Rwashamaire Bakyara Twimukye Group B
Most entrepreneurs, however, go to great lengths to enforce growth in their business undertakings. One such Ugandan is an assiduous and good humored mother of two who goes by the name of Rosette. She operates her food sales and small farming businesses in Ntungamo, in the West of Uganda. She principally grows and sells bananas and sells her food in one of the biggest food markets in the aforementioned district.
Rosette is a teacher by profession and she sees her engagement in the food sales trade as a means of enhancing her income. Needless to say, most teachers in Uganda get low remuneration. This, in most cases, means that most make-do with the help of a side business. Weekly, Rosetta's gross sales income totals up to 120,000 Uganda shillings.
Rosette intends to use this Kiva loan to purchase more high grade manure for her banana farm. She anticipates better yields thereafter, which will mean better profits.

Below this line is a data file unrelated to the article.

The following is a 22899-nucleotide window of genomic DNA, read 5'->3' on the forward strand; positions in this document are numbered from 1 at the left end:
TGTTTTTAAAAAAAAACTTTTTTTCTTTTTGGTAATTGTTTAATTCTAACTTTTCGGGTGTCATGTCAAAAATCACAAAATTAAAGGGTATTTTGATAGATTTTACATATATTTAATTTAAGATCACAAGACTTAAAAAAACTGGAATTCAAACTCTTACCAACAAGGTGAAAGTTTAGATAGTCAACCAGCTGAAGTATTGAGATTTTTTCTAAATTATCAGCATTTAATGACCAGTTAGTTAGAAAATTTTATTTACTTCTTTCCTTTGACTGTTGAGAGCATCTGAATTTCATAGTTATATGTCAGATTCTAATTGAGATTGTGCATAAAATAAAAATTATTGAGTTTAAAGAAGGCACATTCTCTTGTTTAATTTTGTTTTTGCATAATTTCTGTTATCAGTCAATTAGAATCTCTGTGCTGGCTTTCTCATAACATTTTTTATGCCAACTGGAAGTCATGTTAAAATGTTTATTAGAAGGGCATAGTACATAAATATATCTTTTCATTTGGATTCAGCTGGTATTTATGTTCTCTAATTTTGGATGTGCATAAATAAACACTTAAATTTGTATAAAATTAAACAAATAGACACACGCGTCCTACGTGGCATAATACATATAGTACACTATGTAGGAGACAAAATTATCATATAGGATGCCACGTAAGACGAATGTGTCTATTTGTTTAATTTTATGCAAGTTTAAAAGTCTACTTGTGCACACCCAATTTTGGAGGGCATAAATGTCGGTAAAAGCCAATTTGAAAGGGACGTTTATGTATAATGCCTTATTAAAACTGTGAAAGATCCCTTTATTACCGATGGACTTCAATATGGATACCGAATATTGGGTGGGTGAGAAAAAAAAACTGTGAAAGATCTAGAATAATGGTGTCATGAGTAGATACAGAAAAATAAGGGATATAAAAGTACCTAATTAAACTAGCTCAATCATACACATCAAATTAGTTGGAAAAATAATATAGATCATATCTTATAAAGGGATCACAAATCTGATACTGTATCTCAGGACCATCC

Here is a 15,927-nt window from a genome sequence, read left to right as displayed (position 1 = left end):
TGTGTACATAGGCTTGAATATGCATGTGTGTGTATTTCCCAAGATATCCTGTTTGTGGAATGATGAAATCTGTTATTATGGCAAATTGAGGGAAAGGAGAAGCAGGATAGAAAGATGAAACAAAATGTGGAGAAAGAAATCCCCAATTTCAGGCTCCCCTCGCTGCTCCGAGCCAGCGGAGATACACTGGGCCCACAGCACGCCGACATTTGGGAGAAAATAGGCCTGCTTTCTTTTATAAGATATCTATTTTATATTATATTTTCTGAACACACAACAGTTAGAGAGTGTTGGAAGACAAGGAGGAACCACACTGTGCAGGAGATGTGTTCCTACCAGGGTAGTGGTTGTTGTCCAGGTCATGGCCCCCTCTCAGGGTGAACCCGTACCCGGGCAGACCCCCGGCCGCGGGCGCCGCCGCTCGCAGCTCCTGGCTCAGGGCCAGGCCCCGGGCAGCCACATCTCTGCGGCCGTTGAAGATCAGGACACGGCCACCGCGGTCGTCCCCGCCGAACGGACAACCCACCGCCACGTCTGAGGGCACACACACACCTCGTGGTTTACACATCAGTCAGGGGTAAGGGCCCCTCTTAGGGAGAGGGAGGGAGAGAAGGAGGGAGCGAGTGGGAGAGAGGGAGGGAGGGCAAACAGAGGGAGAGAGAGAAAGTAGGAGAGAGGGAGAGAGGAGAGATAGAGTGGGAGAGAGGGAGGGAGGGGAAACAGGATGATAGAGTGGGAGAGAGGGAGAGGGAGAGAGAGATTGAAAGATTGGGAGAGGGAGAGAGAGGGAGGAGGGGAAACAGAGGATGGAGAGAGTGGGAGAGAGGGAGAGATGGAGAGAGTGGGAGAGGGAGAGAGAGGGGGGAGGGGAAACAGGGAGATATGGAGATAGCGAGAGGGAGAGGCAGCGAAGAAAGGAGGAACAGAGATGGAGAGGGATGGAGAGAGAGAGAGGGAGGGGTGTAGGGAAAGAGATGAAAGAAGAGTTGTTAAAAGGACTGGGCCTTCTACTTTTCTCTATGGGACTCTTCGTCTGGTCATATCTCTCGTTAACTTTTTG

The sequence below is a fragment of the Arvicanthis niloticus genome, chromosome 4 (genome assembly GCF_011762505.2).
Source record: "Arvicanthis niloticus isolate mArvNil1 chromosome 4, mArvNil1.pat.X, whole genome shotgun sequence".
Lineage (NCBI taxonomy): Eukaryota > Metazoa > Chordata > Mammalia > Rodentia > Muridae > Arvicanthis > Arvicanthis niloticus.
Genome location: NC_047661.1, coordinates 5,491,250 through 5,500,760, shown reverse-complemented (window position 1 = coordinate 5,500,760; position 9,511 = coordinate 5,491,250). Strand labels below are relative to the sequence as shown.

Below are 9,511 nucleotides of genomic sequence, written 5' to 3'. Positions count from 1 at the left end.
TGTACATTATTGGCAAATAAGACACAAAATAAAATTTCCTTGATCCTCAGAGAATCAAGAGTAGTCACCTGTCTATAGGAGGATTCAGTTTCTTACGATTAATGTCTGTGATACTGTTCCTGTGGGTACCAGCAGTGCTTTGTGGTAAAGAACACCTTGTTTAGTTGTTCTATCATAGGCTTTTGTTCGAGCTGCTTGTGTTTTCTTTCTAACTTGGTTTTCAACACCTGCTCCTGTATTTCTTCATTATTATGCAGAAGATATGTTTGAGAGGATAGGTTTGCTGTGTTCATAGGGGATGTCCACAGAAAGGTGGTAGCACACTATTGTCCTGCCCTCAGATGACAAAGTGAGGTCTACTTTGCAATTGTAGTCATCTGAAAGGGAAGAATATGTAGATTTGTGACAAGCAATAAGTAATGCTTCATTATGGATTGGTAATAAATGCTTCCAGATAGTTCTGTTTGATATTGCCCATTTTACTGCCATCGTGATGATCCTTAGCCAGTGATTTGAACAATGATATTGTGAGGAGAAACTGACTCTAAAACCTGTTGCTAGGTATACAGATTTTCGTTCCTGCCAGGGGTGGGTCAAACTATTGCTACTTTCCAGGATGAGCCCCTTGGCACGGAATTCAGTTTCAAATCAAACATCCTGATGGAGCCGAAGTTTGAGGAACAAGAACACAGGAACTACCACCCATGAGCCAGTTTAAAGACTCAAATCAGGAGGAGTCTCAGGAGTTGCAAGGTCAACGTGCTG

This is a Group Loan
In a group loan, each member of the group receives an individual loan but is part of a larger group of individuals. The group is there to provide support to the members and to provide a system of peer pressure, but groups may or may not be formally bound by a group guarantee. In cases where there is a group guarantee, members of the group are responsible for paying back the loans of their fellow group members in the case of delinquency or default.
Kiva's Field Partners typically feature one borrower from a group. The loan description, sector, and other attributes for a group loan profile are determined by the featured borrower's loan. The other members of the group are not required to use their loans for the same purpose.
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